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Characterization of a novel liquid fiducial marker for multimodal image guidance in stereotactic body radiotherapy of prostate cancer
Journal Contribution - Journal Article
PURPOSE: Liquid fiducial markers have shown to be a promising alternative to solid gold markers in terms of imaging artifact reduction, patient comfort, and compatibility with different imaging modalities. This study aims to investigate the performance of the novel BioXmark® liquid marker for state-of-the-art multimodal imaging used in prostate cancer (PCa) radiotherapy, encompassing kV CT/CBCT, multiparametric MRI, and kV x-ray imaging. In addition, automatic detection of the liquid markers in x-ray imaging for prostate motion monitoring during treatment was investigated. METHODS: A total of eight BioXmark® liquid markers with varying volumes (range 5-300 μL) were casted on a square grid into a gelatin phantom insert. A cylindrical gold marker (QLRAD, length = 7 mm, Ø = 1 mm) was inserted for reference. Liquid marker visibility and streaking artifacts in CT/CBCT imaging were evaluated by placing the gelatin phantom into a CIRS anthropomorphic phantom. Relevant MRI characteristics such as the T2 and T1 relaxation times, the ADC value, and the relative proton density (ρH) were quantified by placing the gelatin phantom insert next to a T1MES mapping phantom and a water-filled syringe for reference. Ex vivo multiparametric MRI images were acquired by placing the gelatin phantom next to a resected prostate specimen. Anterior-posterior x-ray projection images were obtained by placing the gelatin phantom insert on top of an anthropomorphic pelvic phantom with internal pelvic bony structures and were acquired for five positions relative to the bony anatomy and 24 clinically relevant x-ray exposure settings. To quantify individual automatic marker detection, single markers were artificially isolated in the x-ray images using postprocessing. RESULTS: Markers of all sizes were clearly visible on CT and CBCT images with only the largest marker volumes (100-300 μL) displaying artifacts similar in size to the gold fiducial marker. Artifact size increased with increasing liquid marker volume. Liquid markers displayed good contrast in ex vivo T1-weighted and ρH-weighted images. The markers were not visible in the ex vivo T2-weighted image. The liquid markers induced a chemical shift artifact in the obtained ADC-map. Automated detection in x-ray imaging was feasible with high detection success (four of five positions) for marker volumes in the range of 25-200 μL. None of the liquid markers were detected successfully when superimposed on a bony edge, independent of their size. CONCLUSIONS: This study is the first to show the compatibility of BioXmark® liquid markers with multimodal image-guided radiotherapy for PCa. Compared to a solid gold marker, they had favorable results in both visibility and induced imaging artifacts. Liquid marker visibility in MRI imaging of the prostate does not solely depend on the low ρH value (not visible on T2-weighted image) but is also influenced by its relaxation times. Automated marker detection in x-ray images was feasible but better adapted marker detection algorithms are necessary for marker localization in the presence of bony edges. Hence, the liquid marker provides a minimally invasive (fine needles) and highly applicable alternative to current solid gold markers for multimodal image-guided prostate radiotherapy treatments.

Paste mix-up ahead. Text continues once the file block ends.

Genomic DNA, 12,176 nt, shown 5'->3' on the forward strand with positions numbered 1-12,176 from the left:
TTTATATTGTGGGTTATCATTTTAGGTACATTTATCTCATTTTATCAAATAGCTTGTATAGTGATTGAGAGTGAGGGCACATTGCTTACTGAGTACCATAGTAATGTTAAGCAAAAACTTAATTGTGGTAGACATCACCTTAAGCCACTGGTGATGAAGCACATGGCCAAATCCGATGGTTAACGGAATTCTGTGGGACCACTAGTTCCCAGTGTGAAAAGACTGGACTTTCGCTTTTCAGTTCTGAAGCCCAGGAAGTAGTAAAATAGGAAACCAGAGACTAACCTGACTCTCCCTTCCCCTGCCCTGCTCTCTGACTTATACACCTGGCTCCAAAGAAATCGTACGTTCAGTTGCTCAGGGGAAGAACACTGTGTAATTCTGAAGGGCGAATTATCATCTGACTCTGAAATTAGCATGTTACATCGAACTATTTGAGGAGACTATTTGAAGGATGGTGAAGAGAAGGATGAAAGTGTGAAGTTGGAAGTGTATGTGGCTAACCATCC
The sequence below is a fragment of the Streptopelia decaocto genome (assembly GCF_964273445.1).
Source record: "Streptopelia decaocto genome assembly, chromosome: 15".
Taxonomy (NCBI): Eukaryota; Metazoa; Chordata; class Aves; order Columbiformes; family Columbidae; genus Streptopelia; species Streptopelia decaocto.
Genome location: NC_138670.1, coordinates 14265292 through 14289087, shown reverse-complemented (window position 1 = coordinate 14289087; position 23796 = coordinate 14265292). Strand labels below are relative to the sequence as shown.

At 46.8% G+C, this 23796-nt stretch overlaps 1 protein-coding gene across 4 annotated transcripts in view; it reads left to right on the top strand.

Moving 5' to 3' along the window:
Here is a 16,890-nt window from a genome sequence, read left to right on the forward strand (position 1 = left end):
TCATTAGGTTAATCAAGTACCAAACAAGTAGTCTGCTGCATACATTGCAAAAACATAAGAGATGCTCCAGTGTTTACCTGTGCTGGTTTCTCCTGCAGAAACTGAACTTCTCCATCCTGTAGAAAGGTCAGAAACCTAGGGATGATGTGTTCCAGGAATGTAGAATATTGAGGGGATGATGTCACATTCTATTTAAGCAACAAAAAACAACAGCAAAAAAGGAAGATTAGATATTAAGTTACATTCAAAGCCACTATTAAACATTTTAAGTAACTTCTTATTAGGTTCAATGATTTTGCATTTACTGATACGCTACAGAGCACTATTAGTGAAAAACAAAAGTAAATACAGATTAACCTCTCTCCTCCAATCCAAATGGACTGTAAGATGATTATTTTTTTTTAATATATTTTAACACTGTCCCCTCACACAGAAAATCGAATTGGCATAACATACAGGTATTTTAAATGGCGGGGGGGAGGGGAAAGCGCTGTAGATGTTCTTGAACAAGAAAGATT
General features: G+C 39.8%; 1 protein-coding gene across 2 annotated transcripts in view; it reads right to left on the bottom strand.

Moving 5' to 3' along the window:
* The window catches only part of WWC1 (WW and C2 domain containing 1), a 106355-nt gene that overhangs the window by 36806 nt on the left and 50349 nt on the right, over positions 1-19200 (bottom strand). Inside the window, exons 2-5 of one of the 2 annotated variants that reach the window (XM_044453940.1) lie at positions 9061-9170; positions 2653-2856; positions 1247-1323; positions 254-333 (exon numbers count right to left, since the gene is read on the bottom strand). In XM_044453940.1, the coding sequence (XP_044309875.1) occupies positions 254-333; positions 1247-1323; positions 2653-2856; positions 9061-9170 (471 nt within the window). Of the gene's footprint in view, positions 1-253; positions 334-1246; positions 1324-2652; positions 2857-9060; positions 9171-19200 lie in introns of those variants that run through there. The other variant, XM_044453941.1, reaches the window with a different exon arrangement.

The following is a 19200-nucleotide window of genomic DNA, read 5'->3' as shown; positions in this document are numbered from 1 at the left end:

Journal: Medical Physics
Pages: 2205 - 2217
Number of pages: 13
Keywords:Radiology & nuclear medicine